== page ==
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Involvement of Primary Care Physicians in the Decision Making and Care of Patients With Breast Cancer.
Wallner LP, Abrahamse P, Uppal JK, Friese CR, Hamilton AS, Ward KC, Katz SJ, Hawley ST. Involvement of Primary Care Physicians in the Decision Making and Care of Patients With Breast Cancer. Journal of clinical oncology : official journal of the American Society of Clinical Oncology. 2016 Nov 20; 34(33):3969-3975.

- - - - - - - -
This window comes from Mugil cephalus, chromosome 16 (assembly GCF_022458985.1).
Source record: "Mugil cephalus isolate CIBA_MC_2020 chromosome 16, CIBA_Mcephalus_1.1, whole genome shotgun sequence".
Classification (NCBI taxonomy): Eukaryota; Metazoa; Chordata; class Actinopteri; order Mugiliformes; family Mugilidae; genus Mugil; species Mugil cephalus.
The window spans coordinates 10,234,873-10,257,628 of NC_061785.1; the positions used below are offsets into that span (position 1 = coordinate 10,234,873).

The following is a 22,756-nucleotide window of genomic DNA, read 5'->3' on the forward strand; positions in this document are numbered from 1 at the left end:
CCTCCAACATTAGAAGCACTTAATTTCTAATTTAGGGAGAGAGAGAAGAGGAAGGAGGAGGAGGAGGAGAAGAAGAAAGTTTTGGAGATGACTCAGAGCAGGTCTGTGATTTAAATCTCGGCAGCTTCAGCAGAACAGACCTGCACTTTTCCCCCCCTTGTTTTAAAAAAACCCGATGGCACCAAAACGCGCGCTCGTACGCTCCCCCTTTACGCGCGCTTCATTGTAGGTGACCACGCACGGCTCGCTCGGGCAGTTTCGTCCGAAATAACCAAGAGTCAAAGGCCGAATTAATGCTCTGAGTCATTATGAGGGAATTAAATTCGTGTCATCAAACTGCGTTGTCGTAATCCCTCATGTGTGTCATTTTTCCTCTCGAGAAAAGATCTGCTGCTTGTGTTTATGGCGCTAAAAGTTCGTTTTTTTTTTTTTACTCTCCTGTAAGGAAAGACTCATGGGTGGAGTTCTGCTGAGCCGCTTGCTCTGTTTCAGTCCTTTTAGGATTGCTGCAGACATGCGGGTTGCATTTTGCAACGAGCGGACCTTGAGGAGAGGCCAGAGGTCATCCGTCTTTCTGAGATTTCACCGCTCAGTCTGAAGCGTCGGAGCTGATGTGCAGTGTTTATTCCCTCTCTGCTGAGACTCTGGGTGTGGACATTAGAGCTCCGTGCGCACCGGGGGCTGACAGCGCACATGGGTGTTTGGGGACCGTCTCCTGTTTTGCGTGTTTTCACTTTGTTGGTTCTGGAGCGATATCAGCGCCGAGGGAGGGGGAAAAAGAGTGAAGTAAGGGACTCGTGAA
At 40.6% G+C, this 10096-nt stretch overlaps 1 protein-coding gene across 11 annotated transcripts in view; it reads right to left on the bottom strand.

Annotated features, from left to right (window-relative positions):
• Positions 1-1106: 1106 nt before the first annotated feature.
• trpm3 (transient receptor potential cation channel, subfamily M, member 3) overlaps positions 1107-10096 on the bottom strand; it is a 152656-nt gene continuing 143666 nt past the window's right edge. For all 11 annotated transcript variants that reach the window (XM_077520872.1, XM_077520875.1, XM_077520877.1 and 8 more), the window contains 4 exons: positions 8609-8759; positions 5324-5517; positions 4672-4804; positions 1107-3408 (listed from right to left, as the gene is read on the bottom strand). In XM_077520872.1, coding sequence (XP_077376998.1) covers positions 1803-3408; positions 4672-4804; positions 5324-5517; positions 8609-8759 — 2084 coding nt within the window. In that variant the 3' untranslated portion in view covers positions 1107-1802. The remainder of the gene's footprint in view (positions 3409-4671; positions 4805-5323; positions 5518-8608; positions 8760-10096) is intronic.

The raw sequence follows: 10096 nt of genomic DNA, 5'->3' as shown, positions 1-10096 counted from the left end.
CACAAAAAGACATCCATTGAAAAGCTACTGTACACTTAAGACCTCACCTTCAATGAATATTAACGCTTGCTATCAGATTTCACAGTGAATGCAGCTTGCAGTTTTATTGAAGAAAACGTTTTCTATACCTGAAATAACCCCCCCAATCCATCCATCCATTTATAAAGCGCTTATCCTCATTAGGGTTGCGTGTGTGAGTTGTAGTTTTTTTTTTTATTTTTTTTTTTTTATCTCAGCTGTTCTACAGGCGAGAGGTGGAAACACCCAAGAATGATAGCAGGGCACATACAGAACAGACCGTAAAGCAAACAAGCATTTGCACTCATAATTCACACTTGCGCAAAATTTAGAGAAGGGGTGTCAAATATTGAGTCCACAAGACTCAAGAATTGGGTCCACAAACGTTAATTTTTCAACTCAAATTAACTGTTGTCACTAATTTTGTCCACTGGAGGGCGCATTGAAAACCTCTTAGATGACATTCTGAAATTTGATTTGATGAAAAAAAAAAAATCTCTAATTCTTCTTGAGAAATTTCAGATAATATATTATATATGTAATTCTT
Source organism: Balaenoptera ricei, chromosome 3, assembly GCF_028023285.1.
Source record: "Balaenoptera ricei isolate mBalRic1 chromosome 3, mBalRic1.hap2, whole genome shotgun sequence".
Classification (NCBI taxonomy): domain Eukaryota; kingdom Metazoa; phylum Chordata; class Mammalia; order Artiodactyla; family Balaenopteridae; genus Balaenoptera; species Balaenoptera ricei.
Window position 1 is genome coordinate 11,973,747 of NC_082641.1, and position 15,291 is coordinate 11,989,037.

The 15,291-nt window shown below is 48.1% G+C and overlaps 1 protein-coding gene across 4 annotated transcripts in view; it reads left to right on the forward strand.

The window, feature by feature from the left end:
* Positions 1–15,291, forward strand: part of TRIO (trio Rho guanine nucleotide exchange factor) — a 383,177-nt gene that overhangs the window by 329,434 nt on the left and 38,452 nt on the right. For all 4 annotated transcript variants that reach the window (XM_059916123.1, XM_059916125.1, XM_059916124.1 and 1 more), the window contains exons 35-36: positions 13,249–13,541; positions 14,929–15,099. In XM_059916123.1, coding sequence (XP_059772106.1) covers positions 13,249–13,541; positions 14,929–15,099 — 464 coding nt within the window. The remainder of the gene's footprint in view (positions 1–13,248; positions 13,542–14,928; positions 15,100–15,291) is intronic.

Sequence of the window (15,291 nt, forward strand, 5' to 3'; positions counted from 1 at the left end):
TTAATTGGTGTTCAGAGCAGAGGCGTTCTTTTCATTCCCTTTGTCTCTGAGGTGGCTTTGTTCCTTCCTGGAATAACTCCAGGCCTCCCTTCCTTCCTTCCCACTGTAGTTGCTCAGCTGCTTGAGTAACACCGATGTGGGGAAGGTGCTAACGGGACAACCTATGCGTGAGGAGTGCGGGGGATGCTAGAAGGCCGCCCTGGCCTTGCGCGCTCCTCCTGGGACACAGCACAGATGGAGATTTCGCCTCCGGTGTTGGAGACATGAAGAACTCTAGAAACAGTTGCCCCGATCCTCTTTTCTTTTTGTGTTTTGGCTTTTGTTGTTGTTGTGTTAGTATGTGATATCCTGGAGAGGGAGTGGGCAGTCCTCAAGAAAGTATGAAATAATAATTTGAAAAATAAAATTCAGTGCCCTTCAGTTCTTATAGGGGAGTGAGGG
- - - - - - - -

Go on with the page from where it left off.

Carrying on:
Purpose Collaborative care between cancer specialists and primary care providers (PCPs) may improve the delivery of high-quality cancer care. Yet, patient perspectives about how involved the PCPs were in their breast cancer care and treatment decisions remain unknown. Patients and Methods A weighted random sample of women newly diagnosed with breast cancer in 2013 to 2014, as reported to the SEER registries in Los Angeles, California, and Georgia, were sent a survey approximately 6 months after diagnosis (N = 2,279, 71% response rate). The distributions of patient-perceived PCP quality (six questions about PCP access and awareness of values) and the following three measures of patient-reported PCP involvement were assessed: how informed the respondent felt her PCP was about her breast cancer (engagement); how often the respondent talked with her PCP (communication); and how often the respondent felt the PCP participated in treatment decisions (participation). Adjusted mean scores of patient-reported satisfaction with and deliberation about the surgical treatment decision were then compared across levels of PCP engagement, communication, and participation using multivariable linear regression. Results The majority of women in this sample perceived high PCP quality (63.6%), high PCP breast cancer engagement (66.2%), and high PCP communication (69.1%). More than a third of women (35.4%) reported that their PCP participated in their treatment decisions. Higher PCP engagement was associated with higher decision satisfaction when compared with low PCP engagement (adjusted P = .003). Conclusion Patient perceptions of PCP quality and PCP involvement in breast cancer care during treatment are high for most women, and PCPs often participate in breast cancer treatment decisions. However, PCP involvement did not lead to meaningful improvements in patients' appraisals of their decision making.